How many times have you heard or read that Lewis Hamilton only wins because he is driving the best car?
In his time with Mercedes, Hamilton has amassed 75 victories, and there are those who will claim it is because he had no rival given the calibre of the car beneath him.
True, there were numerous occasions when Hamilton effectively only had to beat his team-mate, but then there are those times, such as in Bahrain on Sunday, when the seven-time champion proved he can win in inferior machinery.
GPFans Global sparks a debate...
The Gods were with us!
Without question, Hamilton laid to rest the theories his success has purely been down to the machinery provided to him by Mercedes as he extracted every modicum of performance from both himself and the car to thwart Red Bull's Max Verstappen.
Yes, he did run wide at turn four without penalty on 29 occasions, and yes, he was allowed to reclaim the lead after Verstappen had passed him off the track courtesy of race director Michael Masi's intervention.
But Hamilton did nothing more than take advantage of the rules in place going into the race - as did every other driver for that matter - until it was deemed he had perhaps exceeded the generosity of Masi's pre-race notes.
Crucially, Hamilton was on tyres 11 laps older than the Dutchman and should have been a sitting duck. The numbers proved that at the time as data showed he would be caught with several laps remaining.
Even after Hamilton had been allowed to retake first place by Verstappen, there remained ample time and opportunity for his rival to mount another attack.
But as Verstappen's tyres began to lose their life crucial to mount another challenge, Hamilton was able to position his car in the right places when needed, similarly with harvesting energy to repel Verstappen.
If racing happened on paper, the 2021 Bahrain GP would have been over before it had started given the pace deficit between Red Bull and Mercedes. You could argue it was a race Hamilton had no right to win, yet win he did.
As Mercedes team principal Toto Wolff stated afterwards: "The racing God was on our side."
Hamilton has done this before
This is not the first time Hamilton has displayed his ability to pull a performance out of the hat when he seemingly had little chance of achieving a result, with last season's Turkish Grand Prix a perfect example.
In qualifying, Hamilton was almost five seconds off the pace as he struggled to find grip on the treacherously slippery, newly laid Istanbul asphalt.
In the race, he then trailed leader Lance Stroll by over a pit stop after just eight laps, and the magnitude of his comeback remains difficult to comprehend several months later.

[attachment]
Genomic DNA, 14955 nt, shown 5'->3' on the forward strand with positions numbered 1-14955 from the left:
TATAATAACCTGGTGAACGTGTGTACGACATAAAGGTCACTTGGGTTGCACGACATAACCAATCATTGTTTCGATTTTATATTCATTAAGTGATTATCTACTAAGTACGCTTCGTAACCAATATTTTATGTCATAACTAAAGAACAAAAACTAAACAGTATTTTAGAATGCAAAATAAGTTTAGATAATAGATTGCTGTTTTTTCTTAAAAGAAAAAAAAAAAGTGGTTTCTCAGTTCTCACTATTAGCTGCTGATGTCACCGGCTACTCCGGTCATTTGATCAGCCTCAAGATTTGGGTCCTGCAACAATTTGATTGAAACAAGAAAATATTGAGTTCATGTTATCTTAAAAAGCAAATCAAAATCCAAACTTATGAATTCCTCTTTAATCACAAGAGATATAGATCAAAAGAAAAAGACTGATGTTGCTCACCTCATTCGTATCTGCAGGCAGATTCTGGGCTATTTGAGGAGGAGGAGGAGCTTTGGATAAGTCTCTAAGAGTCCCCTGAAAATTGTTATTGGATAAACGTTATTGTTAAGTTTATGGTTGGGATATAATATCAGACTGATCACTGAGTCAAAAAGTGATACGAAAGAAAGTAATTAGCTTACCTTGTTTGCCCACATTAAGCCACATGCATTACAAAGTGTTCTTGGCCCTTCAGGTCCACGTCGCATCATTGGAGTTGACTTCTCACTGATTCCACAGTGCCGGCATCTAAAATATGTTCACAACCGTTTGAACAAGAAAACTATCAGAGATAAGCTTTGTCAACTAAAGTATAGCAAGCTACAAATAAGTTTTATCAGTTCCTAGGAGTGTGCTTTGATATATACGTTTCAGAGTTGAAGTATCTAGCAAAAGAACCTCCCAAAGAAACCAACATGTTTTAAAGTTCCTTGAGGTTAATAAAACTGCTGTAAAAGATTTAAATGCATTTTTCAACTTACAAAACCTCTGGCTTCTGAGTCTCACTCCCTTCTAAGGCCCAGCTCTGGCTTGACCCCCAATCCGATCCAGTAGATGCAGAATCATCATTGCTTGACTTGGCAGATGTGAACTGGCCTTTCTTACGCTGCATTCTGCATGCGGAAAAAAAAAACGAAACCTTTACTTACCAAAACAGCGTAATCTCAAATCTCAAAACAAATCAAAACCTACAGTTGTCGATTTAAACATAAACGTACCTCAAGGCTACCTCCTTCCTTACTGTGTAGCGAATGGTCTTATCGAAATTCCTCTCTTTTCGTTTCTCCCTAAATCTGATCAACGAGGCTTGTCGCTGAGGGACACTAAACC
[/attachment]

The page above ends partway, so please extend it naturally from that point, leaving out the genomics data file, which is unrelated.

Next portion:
Here are the facts. Hamilton won that race by 31.633secs, and in doing so claimed his seventh F1 title.
Another prime example of Hamilton's brilliance came in 2009. Following a series of dramatic aerodynamic regulation changes, McLaren had been unable to deliver a car capable of defending his maiden championship title.
The season was comfortably the worst of Hamilton's F1 career as he scored just 49 points - 126 by today's calculations - yet he was able to drag the woeful McLaren MP-24 to not one, but two race victories.
Those wins, in Hungary and Singapore, were no flukes either as Hamilton enjoyed a comfortable margin on both occasions.
The truth is two-fold
There are many other examples that could be used to demonstrate why Hamilton is able to extract more from his car than many other drivers.
Whether or not the 36-year-old is the greatest of all time is a different discussion entirely, although he is, without question, a worthy candidate in those conversations.
Despite Hamilton's prowess, however, it must be acknowledged he would not be a seven-time world champion with a knighthood and almost a century of wins to his name was it not for Mercedes.
To succeed in F1, a driver must have a strong car. Put Hamilton in a Williams over the last few years, for example, and he would not have been able to win races but then nor would he have been expected to.
There is, though, a difference between what a good and a great driver can extract from a strong car. Hamilton is a truly great driver and the pace he is consistently able to unlock often defies belief.
If you look at his record against his Mercedes team-mates, two drivers in exactly the same car, Hamilton won 32 races to the 22 of Nico Rosberg. Against Valtteri Bottas, the tally is 43-9.
And on the evidence of Bahrain, when the collective backs of Hamilton and Mercedes were against the wall, the most successful driver of all time again proved his credentials and demonstrated the W12 is good, but he is great.
Wat vinden jullie?
How is it possible, other than stupidity, could you come up with this after reading that article?
And you are so weak brained that you call him a great driver but then turn around and say greatness cannot be measured. Smh
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